Crooked Still continue to redefine the parameters of bluegrass and progressive folk with their unique take on the old-time music they love. The tunes on Some Strange Country are mostly traditional, but the band infuses them with a subtle bluegrass virtuosity, chamber music attitude, and solos that often sound like they were borrowed from classical music. With Aoife O'Donovan's luminous vocals, Tristan Clarridge's dark, energetic free-form cello, the unclassifiable five-finger banjo picking style of Gregory Liszt, Brittany Haas on the five-string fiddle, and Corey DiMario's jazzy approach to the standup bass, you have a band that's ready to think, and play, outside of the box. The arrangements on Some Strange Country are warm and mellow; the tunes glow like the embers of a late-night summer fire infusing the air with a comforting smell of hickory smoke. Aoife O'Donovan's voice is the focal point of the album, delivering the songs with the understated virtuosity typical of the best folksingers. She lets the stories she's singing unfold on their own, revealing again their timeless beauty. Liszt's dexterous double-time banjo plays off against Clarridge's measured cello lines to add tension to the opening verses of "The Golden Vanity." Then they pick up the tempo to imply the frantic swimming of the sailor who's being left behind by his shipmates. "Henry Lee" uses a melody that's a variant of "Katie Cruel" for a tale of jealousy and murder, favorite subjects of traditional mountain ballads. O'Donovan's matter-of-fact delivery makes the song even more harrowing. Leadbelly used "I'm Troubled" as the basis for his most famous song, "On Top of Old Smokey." Crooked Still return it to its mountain roots with a slow, measured version that features Liszt's banjo, Haas' fiddle, and Clarridge's brooding cello. The band's originals are fit neatly in with the traditional songs, sounding just as timeless. O'Donovan's "Half of What We Know," the lament of a lover left behind, uses images of the natural world -- wilting roses, storms, deserted beaches -- to paint a bleak picture of a lost love. Clarridge's moaning cello and Liszt's propulsive banjo add to the song's distressing air. O'Donovan, Clarridge, and Haas contribute "You Were Gone," another tale of star-crossed lovers marked by moody cello, weeping fiddle, and sparse banjo. The band adds a subtle bluegrass bounce to its measured performance of the Jagger-Richards oldie "You Got the Silver." O'Donovan's bluesy wail here is the album's most emotional moment.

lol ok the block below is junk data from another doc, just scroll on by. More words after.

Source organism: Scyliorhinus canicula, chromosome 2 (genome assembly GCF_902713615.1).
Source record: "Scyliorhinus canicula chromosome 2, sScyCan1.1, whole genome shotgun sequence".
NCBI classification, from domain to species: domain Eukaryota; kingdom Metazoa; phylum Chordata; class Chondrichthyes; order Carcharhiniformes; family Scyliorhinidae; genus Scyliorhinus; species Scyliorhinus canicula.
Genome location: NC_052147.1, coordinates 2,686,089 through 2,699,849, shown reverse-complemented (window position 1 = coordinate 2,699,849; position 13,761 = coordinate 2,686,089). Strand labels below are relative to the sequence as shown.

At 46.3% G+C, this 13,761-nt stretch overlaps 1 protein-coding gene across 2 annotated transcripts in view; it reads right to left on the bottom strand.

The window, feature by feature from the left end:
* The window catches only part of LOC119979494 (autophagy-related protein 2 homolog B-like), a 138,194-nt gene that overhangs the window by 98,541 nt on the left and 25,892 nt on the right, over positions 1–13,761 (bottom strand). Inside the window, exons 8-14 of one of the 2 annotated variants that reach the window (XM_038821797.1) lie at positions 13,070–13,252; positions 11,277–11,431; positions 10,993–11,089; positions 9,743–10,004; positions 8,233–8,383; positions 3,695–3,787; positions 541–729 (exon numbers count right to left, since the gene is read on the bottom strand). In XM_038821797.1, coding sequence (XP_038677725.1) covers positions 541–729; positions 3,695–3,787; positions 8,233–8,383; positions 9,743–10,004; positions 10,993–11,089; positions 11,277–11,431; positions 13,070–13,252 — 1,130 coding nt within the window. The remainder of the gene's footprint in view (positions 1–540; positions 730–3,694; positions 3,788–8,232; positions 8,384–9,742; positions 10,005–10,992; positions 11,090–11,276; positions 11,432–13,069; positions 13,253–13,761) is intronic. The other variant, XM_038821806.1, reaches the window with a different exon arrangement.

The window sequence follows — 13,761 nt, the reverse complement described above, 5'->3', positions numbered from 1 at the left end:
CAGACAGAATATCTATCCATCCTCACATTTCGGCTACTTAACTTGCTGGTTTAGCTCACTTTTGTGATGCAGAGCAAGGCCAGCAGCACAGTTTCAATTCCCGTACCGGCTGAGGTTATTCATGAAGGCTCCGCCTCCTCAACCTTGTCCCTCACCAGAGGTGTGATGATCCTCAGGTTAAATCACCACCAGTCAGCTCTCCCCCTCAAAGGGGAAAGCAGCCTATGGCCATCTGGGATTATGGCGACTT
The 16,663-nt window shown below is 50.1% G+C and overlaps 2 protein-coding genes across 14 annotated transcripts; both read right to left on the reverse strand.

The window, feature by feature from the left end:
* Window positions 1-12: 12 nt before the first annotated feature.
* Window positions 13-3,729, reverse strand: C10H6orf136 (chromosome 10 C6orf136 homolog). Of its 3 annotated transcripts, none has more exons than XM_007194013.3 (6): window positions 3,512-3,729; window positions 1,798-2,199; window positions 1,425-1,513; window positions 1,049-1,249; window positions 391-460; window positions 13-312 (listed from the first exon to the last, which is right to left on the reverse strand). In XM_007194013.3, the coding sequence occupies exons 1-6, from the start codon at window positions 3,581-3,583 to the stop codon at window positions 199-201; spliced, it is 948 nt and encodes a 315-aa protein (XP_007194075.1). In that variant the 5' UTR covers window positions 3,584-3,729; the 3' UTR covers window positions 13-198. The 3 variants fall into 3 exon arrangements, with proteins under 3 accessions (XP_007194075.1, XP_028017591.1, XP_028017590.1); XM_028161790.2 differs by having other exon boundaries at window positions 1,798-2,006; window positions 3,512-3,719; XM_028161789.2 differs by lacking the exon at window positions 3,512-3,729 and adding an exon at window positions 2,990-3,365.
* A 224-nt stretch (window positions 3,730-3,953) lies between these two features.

AllMusic Review by j. poet